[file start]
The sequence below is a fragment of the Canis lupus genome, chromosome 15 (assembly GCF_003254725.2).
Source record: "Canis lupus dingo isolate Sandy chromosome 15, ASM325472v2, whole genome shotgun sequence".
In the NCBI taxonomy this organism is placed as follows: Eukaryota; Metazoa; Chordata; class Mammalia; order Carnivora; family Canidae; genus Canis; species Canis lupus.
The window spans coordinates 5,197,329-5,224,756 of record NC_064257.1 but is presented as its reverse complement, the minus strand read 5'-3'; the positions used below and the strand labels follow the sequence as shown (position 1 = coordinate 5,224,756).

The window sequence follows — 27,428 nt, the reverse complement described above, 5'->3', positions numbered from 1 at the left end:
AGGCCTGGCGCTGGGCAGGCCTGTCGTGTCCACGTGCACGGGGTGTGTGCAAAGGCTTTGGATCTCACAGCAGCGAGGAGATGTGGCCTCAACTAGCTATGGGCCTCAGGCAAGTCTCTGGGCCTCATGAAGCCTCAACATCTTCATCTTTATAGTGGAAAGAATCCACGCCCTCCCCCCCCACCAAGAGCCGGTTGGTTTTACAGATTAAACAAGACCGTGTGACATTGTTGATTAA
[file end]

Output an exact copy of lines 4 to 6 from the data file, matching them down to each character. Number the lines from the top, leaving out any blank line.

The window spans coordinates 5,197,329-5,224,756 of record NC_064257.1 but is presented as its reverse complement, the minus strand read 5'-3'; the positions used below and the strand labels follow the sequence as shown (position 1 = coordinate 5,224,756).

The window sequence follows — 27,428 nt, the reverse complement described above, 5'->3', positions numbered from 1 at the left end:
AGGCCTGGCGCTGGGCAGGCCTGTCGTGTCCACGTGCACGGGGTGTGTGCAAAGGCTTTGGATCTCACAGCAGCGAGGAGATGTGGCCTCAACTAGCTATGGGCCTCAGGCAAGTCTCTGGGCCTCATGAAGCCTCAACATCTTCATCTTTATAGTGGAAAGAATCCACGCCCTCCCCCCCCACCAAGAGCCGGTTGGTTTTACAGATTAAACAAGACCGTGTGACATTGTTGATTAA